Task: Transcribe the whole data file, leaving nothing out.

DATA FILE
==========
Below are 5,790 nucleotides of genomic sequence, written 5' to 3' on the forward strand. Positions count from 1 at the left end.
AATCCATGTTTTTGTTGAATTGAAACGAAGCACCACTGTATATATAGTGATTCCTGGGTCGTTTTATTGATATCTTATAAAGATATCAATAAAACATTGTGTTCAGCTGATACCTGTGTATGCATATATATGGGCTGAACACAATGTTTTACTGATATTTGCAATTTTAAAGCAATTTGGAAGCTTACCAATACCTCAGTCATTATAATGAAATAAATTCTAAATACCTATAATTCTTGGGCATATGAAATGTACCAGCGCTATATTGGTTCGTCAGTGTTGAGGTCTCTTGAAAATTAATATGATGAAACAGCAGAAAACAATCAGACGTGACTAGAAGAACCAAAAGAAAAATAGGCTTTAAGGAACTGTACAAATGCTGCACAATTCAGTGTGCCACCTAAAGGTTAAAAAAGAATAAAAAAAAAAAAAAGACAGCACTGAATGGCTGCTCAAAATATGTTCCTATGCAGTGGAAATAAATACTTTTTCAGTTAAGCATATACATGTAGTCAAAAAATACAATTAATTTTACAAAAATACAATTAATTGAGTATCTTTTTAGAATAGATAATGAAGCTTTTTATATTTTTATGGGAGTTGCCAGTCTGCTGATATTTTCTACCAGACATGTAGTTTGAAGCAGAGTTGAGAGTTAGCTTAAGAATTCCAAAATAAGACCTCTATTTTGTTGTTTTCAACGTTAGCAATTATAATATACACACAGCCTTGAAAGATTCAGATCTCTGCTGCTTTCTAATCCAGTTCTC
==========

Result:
Below are 5,790 nucleotides of genomic sequence, written 5' to 3' on the forward strand. Positions count from 1 at the left end.
AATCCATGTTTTTGTTGAATTGAAACGAAGCACCACTGTATATATAGTGATTCCTGGGTCGTTTTATTGATATCTTATAAAGATATCAATAAAACATTGTGTTCAGCTGATACCTGTGTATGCATATATATGGGCTGAACACAATGTTTTACTGATATTTGCAATTTTAAAGCAATTTGGAAGCTTACCAATACCTCAGTCATTATAATGAAATAAATTCTAAATACCTATAATTCTTGGGCATATGAAATGTACCAGCGCTATATTGGTTCGTCAGTGTTGAGGTCTCTTGAAAATTAATATGATGAAACAGCAGAAAACAATCAGACGTGACTAGAAGAACCAAAAGAAAAATAGGCTTTAAGGAACTGTACAAATGCTGCACAATTCAGTGTGCCACCTAAAGGTTAAAAAAGAATAAAAAAAAAAAAAAGACAGCACTGAATGGCTGCTCAAAATATGTTCCTATGCAGTGGAAATAAATACTTTTTCAGTTAAGCATATACATGTAGTCAAAAAATACAATTAATTTTACAAAAATACAATTAATTGAGTATCTTTTTAGAATAGATAATGAAGCTTTTTATATTTTTATGGGAGTTGCCAGTCTGCTGATATTTTCTACCAGACATGTAGTTTGAAGCAGAGTTGAGAGTTAGCTTAAGAATTCCAAAATAAGACCTCTATTTTGTTGTTTTCAACGTTAGCAATTATAATATACACACAGCCTTGAAAGATTCAGATCTCTGCTGCTTTCTAATCCAGTTCTC